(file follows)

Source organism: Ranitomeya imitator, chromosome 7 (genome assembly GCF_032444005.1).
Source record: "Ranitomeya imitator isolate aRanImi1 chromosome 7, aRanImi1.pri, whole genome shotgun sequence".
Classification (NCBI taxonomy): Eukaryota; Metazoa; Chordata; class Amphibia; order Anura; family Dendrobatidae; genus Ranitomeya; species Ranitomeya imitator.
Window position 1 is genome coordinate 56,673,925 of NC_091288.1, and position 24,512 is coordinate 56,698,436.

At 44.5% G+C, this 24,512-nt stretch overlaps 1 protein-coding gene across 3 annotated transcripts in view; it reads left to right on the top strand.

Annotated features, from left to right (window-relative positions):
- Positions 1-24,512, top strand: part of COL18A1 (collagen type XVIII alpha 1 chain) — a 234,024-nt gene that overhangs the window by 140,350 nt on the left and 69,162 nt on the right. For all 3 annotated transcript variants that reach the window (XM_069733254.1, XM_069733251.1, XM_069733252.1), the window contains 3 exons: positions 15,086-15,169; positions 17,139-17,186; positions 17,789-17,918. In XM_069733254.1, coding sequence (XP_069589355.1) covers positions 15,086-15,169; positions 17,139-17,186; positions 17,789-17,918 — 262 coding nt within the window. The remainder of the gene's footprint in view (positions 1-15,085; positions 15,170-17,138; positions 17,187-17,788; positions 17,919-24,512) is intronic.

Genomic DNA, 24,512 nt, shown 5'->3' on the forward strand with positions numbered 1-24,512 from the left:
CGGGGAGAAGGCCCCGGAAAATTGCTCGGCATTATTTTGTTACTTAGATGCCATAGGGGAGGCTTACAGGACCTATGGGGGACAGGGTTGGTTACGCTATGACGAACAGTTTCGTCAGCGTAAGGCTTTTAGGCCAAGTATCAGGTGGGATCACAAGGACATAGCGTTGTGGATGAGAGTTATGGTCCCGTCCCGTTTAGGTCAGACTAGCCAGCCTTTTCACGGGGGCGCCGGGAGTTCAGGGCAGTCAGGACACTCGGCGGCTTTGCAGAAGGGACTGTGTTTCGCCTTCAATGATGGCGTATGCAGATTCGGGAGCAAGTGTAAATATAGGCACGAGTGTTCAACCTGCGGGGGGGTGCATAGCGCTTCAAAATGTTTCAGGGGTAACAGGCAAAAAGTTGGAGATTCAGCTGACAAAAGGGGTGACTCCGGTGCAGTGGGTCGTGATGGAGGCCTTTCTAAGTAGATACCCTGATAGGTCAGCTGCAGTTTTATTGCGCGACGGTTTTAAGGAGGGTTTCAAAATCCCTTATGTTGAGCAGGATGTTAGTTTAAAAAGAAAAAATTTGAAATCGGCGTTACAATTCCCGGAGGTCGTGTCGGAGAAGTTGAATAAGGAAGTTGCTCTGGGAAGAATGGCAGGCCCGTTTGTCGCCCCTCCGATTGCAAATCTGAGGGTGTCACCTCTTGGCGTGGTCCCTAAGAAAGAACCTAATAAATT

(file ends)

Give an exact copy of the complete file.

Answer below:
Source organism: Ranitomeya imitator, chromosome 7 (genome assembly GCF_032444005.1).
Source record: "Ranitomeya imitator isolate aRanImi1 chromosome 7, aRanImi1.pri, whole genome shotgun sequence".
Classification (NCBI taxonomy): Eukaryota; Metazoa; Chordata; class Amphibia; order Anura; family Dendrobatidae; genus Ranitomeya; species Ranitomeya imitator.
Window position 1 is genome coordinate 56,673,925 of NC_091288.1, and position 24,512 is coordinate 56,698,436.

At 44.5% G+C, this 24,512-nt stretch overlaps 1 protein-coding gene across 3 annotated transcripts in view; it reads left to right on the top strand.

Annotated features, from left to right (window-relative positions):
- Positions 1-24,512, top strand: part of COL18A1 (collagen type XVIII alpha 1 chain) — a 234,024-nt gene that overhangs the window by 140,350 nt on the left and 69,162 nt on the right. For all 3 annotated transcript variants that reach the window (XM_069733254.1, XM_069733251.1, XM_069733252.1), the window contains 3 exons: positions 15,086-15,169; positions 17,139-17,186; positions 17,789-17,918. In XM_069733254.1, coding sequence (XP_069589355.1) covers positions 15,086-15,169; positions 17,139-17,186; positions 17,789-17,918 — 262 coding nt within the window. The remainder of the gene's footprint in view (positions 1-15,085; positions 15,170-17,138; positions 17,187-17,788; positions 17,919-24,512) is intronic.

Genomic DNA, 24,512 nt, shown 5'->3' on the forward strand with positions numbered 1-24,512 from the left:
CGGGGAGAAGGCCCCGGAAAATTGCTCGGCATTATTTTGTTACTTAGATGCCATAGGGGAGGCTTACAGGACCTATGGGGGACAGGGTTGGTTACGCTATGACGAACAGTTTCGTCAGCGTAAGGCTTTTAGGCCAAGTATCAGGTGGGATCACAAGGACATAGCGTTGTGGATGAGAGTTATGGTCCCGTCCCGTTTAGGTCAGACTAGCCAGCCTTTTCACGGGGGCGCCGGGAGTTCAGGGCAGTCAGGACACTCGGCGGCTTTGCAGAAGGGACTGTGTTTCGCCTTCAATGATGGCGTATGCAGATTCGGGAGCAAGTGTAAATATAGGCACGAGTGTTCAACCTGCGGGGGGGTGCATAGCGCTTCAAAATGTTTCAGGGGTAACAGGCAAAAAGTTGGAGATTCAGCTGACAAAAGGGGTGACTCCGGTGCAGTGGGTCGTGATGGAGGCCTTTCTAAGTAGATACCCTGATAGGTCAGCTGCAGTTTTATTGCGCGACGGTTTTAAGGAGGGTTTCAAAATCCCTTATGTTGAGCAGGATGTTAGTTTAAAAAGAAAAAATTTGAAATCGGCGTTACAATTCCCGGAGGTCGTGTCGGAGAAGTTGAATAAGGAAGTTGCTCTGGGAAGAATGGCAGGCCCGTTTGTCGCCCCTCCGATTGCAAATCTGAGGGTGTCACCTCTTGGCGTGGTCCCTAAGAAAGAACCTAATAAATT